The Prime Minister, Chief Epidemiologist, and Ministers of Education and Health announced the new measures to prevent the spread of COVID-19 in Iceland at a press conference held at 11.00am this morning.

Primary schools and preschools remain open

Gatherings over 100 people will be banned for four weeks beginning on Monday, March 16, and universities and junior colleges will be closed across the country, though courses will continue being taught online. Primary schools and preschools in the country will remain open, but will be subject to stricter measures, including limiting class sizes and maintaining space between students.

Workplaces enforce rules themselves

Venues and organisations hosting events for groups smaller than 100 individuals are also subject to stricter guidelines, primarily ensuring that there are two metres of space between attendees. Workplaces and institutions are charged with applying and enforcing the regulation themselves.

The ban does not apply to Keflavík International Airport or international ports or vessels.

Information from Directorate of Health

Individuals located in Iceland are asked to report symptoms (cough, fever, and muscle aches) to 1700 (+354 544-4113 for foreign numbers) and review travel history.

For the most up to date information on COVID-19 in Iceland, visit the Directorate of Health website.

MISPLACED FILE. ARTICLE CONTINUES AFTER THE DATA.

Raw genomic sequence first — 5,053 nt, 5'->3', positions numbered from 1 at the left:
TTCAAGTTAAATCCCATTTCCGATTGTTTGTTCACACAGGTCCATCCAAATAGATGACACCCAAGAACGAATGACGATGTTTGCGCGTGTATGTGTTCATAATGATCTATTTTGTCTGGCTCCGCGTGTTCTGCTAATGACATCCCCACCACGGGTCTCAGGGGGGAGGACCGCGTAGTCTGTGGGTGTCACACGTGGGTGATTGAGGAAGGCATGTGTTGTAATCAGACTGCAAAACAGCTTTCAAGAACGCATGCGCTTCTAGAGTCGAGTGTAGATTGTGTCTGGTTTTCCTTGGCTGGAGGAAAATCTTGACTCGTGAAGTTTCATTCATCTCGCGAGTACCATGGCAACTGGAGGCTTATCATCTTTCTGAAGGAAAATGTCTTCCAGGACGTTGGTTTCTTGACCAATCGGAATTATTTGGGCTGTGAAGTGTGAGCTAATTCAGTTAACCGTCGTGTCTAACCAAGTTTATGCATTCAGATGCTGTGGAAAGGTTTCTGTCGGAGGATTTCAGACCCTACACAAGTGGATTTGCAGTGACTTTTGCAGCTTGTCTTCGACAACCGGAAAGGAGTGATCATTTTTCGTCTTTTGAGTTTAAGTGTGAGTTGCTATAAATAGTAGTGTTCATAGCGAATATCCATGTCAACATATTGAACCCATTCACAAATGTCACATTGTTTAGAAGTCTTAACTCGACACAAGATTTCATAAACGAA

This article will be updated as more details on the gathering ban are released.

Icelandair Allowed to Continue Flights to Select US Airports


Icelandair will be allowed to continue flights to and from select US airports despit the newly instated travel restrictions that will go into effect on Friday at midnight, RÚV reports. Iceland is one of 26 countries affected by US President Donald Trump’s recent presidential proclamation, which will suspend entry to the US to all foreign nationals who have been within Europe’s Schengen Area in the last 14 days. The ban is currently set to last for 30 days.

Icelandair issued a statement saying that all flights to the US on Thursday and Friday would proceed as scheduled. Once the ban goes into effect, however, only flights to and from four destinations will be allowed: New York (JFK and Newark), Chicago, Seattle, and Washington DC. The ban will still prevent foreign nationals who have been within Schengen from travelling to these airports.

As of Thursday afternoon, the company had yet to issue a full statement on schedule disruptions, but it has acknowledged that the travel ban will have a significant impact on its flight plan. Icelandair previously cancelled 80 flights and anticipates that it will further need to reduce its offerings in March and April. There are currently 490 flights to the US scheduled during that period.

All flights to Boston, Minneapolis, Denver, and Orlando scheduled between March 14 and 16 have been cancelled. However, flights from Orlando and Denver on March 14 will go ahead as scheduled.

All changes to the Icelandair flight plan will be posted on their website as they become available.